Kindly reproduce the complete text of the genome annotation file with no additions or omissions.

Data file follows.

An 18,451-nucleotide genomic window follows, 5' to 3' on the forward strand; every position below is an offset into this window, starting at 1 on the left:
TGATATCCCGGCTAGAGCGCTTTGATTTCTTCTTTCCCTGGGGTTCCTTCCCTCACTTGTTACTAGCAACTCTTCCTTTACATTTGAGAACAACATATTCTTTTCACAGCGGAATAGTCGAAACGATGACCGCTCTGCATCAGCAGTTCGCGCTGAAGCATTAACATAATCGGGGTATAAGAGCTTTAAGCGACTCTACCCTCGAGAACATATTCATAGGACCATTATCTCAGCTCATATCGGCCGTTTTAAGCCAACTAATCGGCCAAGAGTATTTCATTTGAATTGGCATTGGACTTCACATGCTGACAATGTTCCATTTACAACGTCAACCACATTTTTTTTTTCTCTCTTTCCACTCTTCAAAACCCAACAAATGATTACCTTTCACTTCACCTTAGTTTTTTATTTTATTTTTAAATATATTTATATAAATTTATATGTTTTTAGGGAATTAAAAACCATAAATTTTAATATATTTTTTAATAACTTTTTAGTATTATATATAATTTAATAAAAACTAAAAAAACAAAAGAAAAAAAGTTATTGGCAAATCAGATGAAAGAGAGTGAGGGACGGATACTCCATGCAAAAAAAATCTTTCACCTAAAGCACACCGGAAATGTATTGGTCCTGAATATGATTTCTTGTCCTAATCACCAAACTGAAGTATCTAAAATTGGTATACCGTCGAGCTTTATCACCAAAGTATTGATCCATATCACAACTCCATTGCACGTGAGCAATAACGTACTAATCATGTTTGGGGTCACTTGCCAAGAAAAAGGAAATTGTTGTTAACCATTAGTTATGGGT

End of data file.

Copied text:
An 18,451-nucleotide genomic window follows, 5' to 3' on the forward strand; every position below is an offset into this window, starting at 1 on the left:
TGATATCCCGGCTAGAGCGCTTTGATTTCTTCTTTCCCTGGGGTTCCTTCCCTCACTTGTTACTAGCAACTCTTCCTTTACATTTGAGAACAACATATTCTTTTCACAGCGGAATAGTCGAAACGATGACCGCTCTGCATCAGCAGTTCGCGCTGAAGCATTAACATAATCGGGGTATAAGAGCTTTAAGCGACTCTACCCTCGAGAACATATTCATAGGACCATTATCTCAGCTCATATCGGCCGTTTTAAGCCAACTAATCGGCCAAGAGTATTTCATTTGAATTGGCATTGGACTTCACATGCTGACAATGTTCCATTTACAACGTCAACCACATTTTTTTTTTCTCTCTTTCCACTCTTCAAAACCCAACAAATGATTACCTTTCACTTCACCTTAGTTTTTTATTTTATTTTTAAATATATTTATATAAATTTATATGTTTTTAGGGAATTAAAAACCATAAATTTTAATATATTTTTTAATAACTTTTTAGTATTATATATAATTTAATAAAAACTAAAAAAACAAAAGAAAAAAAGTTATTGGCAAATCAGATGAAAGAGAGTGAGGGACGGATACTCCATGCAAAAAAAATCTTTCACCTAAAGCACACCGGAAATGTATTGGTCCTGAATATGATTTCTTGTCCTAATCACCAAACTGAAGTATCTAAAATTGGTATACCGTCGAGCTTTATCACCAAAGTATTGATCCATATCACAACTCCATTGCACGTGAGCAATAACGTACTAATCATGTTTGGGGTCACTTGCCAAGAAAAAGGAAATTGTTGTTAACCATTAGTTATGGGT